In contrast to that, a subsidiary constitutes an independent legal entity, having the capacity to also appear as such in legal relations.
For establishing a subsidiary, the general provisions regarding the formation of a company with limited liability (GmbH) in accordance with the Austrian Limited Liability Companies Act (GmbHG) must be observed. In this regard, the provisions on raising the share capital, which needs to amount to at least € 35,000, half of which is payable in cash, particularly apply. Another option is the foundation privilege (Gründungsprivilegierung), for which the share capital also needs to amount to at least €35,000, but the total amount of the initial contributions subject to the foundation privilege only amounts to €10,000, half of which is payable in cash. This option results in significant cost savings in the foundation phase (The foundation privilege must already be used in the course of the formation procedure and will be valid for 10 years only. After this period, the articles of association need to be adapted and the initial contributions are payable pursuant to the general capital raising provisions).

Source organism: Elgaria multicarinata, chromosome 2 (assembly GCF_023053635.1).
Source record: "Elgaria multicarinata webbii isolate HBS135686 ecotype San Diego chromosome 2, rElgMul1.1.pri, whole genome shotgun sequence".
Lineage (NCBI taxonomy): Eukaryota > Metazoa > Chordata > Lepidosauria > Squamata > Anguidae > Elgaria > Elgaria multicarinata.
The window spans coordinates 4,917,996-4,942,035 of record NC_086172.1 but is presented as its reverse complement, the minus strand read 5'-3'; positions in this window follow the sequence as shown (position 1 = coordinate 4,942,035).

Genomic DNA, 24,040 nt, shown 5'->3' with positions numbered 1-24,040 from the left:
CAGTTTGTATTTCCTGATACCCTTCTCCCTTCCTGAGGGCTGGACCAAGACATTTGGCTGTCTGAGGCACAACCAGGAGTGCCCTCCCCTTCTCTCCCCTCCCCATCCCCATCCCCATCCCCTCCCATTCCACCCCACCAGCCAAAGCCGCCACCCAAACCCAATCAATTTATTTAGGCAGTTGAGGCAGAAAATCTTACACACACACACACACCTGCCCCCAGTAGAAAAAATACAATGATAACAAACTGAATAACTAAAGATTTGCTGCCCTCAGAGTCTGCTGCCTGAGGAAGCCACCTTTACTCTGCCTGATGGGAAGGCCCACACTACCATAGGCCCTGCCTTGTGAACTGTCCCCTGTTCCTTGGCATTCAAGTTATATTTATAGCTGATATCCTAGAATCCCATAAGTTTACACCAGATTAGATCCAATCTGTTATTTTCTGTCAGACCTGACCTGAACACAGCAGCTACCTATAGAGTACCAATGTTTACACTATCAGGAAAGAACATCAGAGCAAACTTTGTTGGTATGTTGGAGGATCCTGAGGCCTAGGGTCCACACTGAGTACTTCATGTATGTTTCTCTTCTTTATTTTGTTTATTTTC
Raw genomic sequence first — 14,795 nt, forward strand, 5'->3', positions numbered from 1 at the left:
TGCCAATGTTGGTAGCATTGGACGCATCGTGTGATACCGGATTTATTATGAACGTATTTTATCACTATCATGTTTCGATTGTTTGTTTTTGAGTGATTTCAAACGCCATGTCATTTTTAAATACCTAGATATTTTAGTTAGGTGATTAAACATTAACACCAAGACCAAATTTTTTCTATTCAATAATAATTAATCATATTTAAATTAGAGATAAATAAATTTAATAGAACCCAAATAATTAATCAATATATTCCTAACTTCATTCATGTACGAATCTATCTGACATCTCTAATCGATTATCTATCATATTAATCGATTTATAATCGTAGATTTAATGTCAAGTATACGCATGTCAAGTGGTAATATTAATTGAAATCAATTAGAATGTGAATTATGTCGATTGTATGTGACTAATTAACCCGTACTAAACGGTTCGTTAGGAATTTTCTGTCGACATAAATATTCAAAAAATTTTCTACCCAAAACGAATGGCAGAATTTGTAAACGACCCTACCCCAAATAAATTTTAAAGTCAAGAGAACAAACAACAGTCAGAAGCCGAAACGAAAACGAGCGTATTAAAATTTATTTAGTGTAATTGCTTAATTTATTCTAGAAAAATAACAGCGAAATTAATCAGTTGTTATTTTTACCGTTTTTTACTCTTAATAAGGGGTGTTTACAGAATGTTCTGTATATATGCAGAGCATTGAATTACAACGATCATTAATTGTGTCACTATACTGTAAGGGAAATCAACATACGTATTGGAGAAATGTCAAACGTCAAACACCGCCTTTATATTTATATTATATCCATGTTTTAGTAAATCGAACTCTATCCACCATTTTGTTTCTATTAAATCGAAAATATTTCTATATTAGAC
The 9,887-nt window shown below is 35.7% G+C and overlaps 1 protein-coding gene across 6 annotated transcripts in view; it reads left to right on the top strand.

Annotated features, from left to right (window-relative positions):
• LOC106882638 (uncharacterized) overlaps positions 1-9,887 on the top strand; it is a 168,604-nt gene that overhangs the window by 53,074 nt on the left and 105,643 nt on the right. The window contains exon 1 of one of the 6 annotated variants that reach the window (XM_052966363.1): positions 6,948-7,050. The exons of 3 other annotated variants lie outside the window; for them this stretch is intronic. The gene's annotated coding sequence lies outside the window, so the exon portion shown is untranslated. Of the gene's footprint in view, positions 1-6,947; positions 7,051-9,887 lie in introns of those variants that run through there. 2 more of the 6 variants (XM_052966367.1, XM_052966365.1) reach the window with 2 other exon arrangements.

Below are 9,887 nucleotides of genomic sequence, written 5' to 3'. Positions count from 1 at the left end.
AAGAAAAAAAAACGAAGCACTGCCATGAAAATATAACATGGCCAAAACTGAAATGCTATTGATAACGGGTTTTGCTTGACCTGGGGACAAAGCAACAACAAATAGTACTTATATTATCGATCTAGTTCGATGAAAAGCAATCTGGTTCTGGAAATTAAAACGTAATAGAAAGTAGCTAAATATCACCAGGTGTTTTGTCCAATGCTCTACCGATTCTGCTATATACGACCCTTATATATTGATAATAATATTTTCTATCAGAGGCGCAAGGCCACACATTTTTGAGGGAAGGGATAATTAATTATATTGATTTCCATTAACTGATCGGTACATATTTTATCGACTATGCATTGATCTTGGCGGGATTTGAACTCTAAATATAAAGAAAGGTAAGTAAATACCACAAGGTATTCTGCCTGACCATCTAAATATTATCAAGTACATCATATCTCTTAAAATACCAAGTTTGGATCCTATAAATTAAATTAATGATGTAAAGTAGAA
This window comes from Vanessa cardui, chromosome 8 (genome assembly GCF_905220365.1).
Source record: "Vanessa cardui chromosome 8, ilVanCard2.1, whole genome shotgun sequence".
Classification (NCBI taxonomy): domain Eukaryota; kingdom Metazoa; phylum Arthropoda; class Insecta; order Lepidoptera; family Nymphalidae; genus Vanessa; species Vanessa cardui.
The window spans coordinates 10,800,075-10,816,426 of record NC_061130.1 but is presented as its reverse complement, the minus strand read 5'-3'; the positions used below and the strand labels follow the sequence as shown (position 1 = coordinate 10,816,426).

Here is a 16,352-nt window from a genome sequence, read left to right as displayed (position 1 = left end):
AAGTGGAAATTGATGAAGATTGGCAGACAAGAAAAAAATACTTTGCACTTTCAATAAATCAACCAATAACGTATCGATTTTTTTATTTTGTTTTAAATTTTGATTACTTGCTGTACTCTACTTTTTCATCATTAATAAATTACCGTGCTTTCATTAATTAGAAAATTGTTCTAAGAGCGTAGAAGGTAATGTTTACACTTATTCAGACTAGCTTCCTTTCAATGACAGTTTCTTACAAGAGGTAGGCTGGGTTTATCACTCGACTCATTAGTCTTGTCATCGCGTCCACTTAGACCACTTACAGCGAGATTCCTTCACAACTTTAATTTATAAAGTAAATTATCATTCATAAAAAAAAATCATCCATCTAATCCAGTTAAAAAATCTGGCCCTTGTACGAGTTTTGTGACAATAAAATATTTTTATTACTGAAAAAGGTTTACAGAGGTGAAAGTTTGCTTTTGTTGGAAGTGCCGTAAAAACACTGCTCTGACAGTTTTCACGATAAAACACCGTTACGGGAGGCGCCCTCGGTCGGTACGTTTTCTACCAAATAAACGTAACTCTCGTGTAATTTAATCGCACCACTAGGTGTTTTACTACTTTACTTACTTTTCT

The following documents are required in order to establish a subsidiary:
- execution of articles of association in the form of a notarial deed
- proof of power of representation of the relevant actors of the parent company (for example by submitting a certified companies’ register extract, if necessary translated and apostilled
- shareholders’ resolution on the appointment of managing directors (signatures must be certified)
- specimen signatures of the managing directors (signatures must be certified)